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NFL rookie watch: C.J. Spiller


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When Buffalo selected Clemson's C.J. Spiller with the No. 9 pick in April it surprised just about everyone; the Bills were already stacked at running back with Fred Jackson and Marshawn Lynch, and there were plenty of other positions in need of repair. No matter, Buffalo saw something in the 5-foot-11, 196-pound lightning rod that was too good to pass up.

The team is taking its time in deciding how best to use the shifty back, but fantasy owners are getting impatient. Will Spiller eat into Jackson's 46 catches from a year ago? Can he push the disgruntled Lynch out of Buffalo? Will Buffalo move him to the slot, same as Kansas City has done to fellow rookie Dexter McCluster? Questions, questions, questions ...

Dissecting the depth chart: It's a muddy situation in Buffalo. Many believe Jackson will remain the team's primary back, with Spiller offering help as a situational rusher. If Lynch stays put, it's likely he and Jackson will split up the work on first and second down (although not equally). The team also signed Chad Simpson, who could help in the return game but will probably not earn many carries in an already crowded backfield.

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Just the stats: Spiller carried no fewer than 100 times in each of his four seasons at Clemson, including 216 carries as a senior. In each of those years he averaged better than 5.0 yards per carry, but his best production may have come in his freshman season (7.3 yards per carry and 10 touchdowns). Spiller caught 30 or more passes in each of his final three seasons in college, and posted a 104-yard receiving effort against Miami, Fla. in 2009. The best performance of his career was without question the '09 ACC title game loss to Georgia Tech, in which Spiller gained 233 yards on 20 carries and scored four touchdowns.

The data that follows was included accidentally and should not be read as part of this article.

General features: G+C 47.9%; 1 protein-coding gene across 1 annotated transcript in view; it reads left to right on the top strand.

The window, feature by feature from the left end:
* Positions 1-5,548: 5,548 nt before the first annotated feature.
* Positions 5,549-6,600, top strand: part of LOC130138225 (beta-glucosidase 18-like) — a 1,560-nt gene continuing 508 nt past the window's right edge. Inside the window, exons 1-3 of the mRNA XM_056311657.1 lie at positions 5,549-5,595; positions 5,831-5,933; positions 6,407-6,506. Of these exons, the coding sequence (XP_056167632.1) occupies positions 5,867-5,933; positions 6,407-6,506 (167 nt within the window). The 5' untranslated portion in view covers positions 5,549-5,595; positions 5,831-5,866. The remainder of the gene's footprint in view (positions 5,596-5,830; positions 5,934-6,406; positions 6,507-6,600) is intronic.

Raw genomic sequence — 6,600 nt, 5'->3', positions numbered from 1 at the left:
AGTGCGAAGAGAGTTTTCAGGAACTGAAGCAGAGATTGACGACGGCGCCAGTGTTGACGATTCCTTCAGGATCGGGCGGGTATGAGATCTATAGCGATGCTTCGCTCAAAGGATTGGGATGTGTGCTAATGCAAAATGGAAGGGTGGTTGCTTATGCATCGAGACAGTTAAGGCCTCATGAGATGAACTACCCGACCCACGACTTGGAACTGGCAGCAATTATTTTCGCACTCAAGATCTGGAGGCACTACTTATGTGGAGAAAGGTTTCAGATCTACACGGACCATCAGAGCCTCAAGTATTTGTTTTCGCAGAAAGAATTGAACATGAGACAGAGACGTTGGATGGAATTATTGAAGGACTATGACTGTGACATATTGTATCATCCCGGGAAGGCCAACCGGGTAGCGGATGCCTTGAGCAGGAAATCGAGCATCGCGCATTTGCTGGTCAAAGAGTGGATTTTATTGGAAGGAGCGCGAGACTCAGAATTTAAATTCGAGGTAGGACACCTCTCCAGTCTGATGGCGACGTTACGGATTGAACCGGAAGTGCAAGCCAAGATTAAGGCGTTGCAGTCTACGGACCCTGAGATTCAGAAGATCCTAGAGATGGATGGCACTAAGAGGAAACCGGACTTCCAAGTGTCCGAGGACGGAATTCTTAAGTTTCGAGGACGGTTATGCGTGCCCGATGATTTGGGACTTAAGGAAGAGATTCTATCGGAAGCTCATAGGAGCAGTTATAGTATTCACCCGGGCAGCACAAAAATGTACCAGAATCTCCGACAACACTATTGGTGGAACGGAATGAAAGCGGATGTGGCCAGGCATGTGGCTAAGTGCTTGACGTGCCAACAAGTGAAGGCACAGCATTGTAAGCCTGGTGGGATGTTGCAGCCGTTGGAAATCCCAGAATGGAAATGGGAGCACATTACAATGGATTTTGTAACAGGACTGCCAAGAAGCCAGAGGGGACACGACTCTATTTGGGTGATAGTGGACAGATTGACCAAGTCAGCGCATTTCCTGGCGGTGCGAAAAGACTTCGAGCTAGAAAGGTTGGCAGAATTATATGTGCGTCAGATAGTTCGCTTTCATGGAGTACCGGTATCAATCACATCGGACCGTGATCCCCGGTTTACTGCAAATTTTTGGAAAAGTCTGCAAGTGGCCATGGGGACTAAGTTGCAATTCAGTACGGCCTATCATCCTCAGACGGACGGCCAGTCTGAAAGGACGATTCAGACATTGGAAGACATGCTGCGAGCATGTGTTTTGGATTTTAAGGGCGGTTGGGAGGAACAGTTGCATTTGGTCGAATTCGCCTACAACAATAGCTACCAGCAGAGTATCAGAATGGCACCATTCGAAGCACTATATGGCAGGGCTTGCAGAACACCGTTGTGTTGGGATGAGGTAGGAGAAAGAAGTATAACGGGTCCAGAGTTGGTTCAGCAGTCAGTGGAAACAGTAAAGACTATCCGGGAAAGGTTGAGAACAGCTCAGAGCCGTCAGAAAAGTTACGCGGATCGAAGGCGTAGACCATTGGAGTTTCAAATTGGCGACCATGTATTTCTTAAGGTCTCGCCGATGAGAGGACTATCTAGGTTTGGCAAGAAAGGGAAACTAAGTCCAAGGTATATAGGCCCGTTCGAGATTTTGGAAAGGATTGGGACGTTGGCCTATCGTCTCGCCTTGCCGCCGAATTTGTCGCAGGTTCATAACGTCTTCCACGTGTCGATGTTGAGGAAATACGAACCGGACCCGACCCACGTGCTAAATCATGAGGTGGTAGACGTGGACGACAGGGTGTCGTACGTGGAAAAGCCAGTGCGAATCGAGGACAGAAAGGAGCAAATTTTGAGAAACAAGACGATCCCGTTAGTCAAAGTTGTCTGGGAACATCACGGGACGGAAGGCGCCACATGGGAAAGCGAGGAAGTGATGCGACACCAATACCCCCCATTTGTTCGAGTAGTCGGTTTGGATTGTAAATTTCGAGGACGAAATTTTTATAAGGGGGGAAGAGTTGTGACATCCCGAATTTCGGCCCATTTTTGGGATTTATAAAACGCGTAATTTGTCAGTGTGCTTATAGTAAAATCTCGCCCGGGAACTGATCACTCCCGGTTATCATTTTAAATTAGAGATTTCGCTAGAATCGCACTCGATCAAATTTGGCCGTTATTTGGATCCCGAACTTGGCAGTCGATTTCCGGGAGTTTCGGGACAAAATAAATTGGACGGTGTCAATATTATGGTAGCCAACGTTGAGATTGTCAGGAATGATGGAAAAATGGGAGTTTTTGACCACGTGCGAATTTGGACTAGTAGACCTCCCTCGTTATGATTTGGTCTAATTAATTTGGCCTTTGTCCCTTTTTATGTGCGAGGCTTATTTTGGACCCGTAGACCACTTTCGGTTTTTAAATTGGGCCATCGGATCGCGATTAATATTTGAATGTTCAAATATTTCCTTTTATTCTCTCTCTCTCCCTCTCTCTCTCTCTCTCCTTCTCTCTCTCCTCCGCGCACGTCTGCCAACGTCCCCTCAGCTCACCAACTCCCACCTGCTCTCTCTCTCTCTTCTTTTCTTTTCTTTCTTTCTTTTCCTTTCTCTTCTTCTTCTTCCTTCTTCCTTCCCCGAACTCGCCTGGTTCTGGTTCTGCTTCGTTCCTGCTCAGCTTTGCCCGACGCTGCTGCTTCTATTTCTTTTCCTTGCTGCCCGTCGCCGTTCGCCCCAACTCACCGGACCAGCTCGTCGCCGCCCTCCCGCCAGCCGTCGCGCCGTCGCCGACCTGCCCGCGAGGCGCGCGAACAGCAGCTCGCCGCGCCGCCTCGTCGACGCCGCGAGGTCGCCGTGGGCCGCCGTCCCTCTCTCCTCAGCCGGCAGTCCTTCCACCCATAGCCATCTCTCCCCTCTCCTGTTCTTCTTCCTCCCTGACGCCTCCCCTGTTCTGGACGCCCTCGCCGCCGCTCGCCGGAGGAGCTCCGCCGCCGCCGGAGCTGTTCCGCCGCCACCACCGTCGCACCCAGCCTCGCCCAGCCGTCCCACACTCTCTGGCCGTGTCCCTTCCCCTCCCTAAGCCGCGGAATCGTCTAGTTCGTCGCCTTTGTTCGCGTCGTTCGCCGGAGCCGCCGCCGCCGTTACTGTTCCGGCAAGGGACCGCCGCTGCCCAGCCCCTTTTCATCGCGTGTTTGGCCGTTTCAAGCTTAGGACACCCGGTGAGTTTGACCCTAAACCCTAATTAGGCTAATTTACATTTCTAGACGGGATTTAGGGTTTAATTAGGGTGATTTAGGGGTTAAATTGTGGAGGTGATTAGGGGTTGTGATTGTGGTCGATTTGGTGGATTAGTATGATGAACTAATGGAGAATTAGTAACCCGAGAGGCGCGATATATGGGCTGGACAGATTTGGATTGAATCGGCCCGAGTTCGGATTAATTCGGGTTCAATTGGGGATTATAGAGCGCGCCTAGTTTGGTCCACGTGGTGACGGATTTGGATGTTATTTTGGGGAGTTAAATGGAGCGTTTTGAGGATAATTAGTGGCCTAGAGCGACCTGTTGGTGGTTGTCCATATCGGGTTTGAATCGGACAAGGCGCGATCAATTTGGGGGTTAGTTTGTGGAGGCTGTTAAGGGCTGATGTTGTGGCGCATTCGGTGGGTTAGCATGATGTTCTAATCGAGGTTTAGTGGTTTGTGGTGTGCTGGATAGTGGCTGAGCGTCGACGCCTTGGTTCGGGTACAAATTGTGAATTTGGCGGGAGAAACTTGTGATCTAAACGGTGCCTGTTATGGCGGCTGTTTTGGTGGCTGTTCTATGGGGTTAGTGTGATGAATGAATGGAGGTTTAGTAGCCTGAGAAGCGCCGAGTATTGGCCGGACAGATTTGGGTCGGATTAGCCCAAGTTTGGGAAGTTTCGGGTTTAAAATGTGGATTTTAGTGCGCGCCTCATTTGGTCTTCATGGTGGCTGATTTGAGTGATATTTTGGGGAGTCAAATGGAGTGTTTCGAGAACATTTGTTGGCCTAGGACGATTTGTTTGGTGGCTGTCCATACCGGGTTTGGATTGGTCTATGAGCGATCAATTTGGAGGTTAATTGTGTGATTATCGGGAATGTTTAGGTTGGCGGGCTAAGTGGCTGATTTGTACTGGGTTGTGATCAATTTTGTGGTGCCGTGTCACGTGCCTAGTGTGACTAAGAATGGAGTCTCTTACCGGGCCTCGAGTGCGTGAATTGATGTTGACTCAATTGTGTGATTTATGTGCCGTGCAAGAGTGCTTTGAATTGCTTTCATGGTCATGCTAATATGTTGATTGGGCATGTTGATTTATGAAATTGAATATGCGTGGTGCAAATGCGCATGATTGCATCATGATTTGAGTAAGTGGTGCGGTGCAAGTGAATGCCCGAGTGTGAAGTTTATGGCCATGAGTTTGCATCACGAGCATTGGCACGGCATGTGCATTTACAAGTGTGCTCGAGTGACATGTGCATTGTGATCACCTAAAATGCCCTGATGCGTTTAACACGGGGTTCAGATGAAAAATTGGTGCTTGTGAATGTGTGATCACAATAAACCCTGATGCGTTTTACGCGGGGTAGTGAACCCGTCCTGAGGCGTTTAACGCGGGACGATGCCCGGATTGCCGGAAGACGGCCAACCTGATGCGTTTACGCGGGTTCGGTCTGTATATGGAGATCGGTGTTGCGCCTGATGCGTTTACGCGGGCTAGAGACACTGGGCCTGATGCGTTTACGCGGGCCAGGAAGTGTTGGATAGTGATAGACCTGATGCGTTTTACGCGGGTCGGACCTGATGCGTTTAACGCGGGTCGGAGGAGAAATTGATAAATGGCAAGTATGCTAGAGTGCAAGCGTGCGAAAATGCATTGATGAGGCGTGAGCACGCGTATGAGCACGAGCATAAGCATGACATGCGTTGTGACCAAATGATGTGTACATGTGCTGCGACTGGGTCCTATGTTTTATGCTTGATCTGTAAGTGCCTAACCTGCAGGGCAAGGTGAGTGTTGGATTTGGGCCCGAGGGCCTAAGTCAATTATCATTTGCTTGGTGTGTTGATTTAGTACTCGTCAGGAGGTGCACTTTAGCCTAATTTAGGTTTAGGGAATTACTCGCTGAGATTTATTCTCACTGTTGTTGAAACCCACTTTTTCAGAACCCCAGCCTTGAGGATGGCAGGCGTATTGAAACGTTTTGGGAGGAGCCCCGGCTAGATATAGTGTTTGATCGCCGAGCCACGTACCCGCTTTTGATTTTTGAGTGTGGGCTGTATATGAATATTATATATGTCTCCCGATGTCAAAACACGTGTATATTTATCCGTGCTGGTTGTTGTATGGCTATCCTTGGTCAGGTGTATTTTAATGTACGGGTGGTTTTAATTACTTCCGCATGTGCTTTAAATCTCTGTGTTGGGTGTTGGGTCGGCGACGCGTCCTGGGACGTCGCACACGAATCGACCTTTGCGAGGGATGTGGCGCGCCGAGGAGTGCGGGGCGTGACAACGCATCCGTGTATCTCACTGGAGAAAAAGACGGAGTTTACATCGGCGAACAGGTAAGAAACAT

Rookie comparison from 2009:Shonn Greene

Spiller certainly does not have the same build as the Jets' bulky back, but he could post similar year one rushing totals (108 carries for 540 yards and five touchdowns). And like Greene, fantasy owners can expect Spiller's role to grow in Buffalo as the season wears on.

Interesting fact that won't help you: Spiller was one of the nation's top 10 recruits of '06, according to, and was viewed as the top prospect from the state of Florida.

What he's worth: Some analysts have projected Spiller to touch the ball as many as 15 times a game this fall. If true, Spiller deserves consideration as a No. 4 running back in traditional leagues. He has as much big-play ability as any other back in this class, and will probably help fantasy owners as a receiver as much as he will as a runner. Fantasy owners should remain grounded, however. Yes, Spiller is a dazzling prospect, but he will not be afforded the same opportunities as the league's other two first round backs (Ryan Mathews and Jahvid Best) due to the presence of Jackson and Lynch.

Mike Beacom is a contributing writer for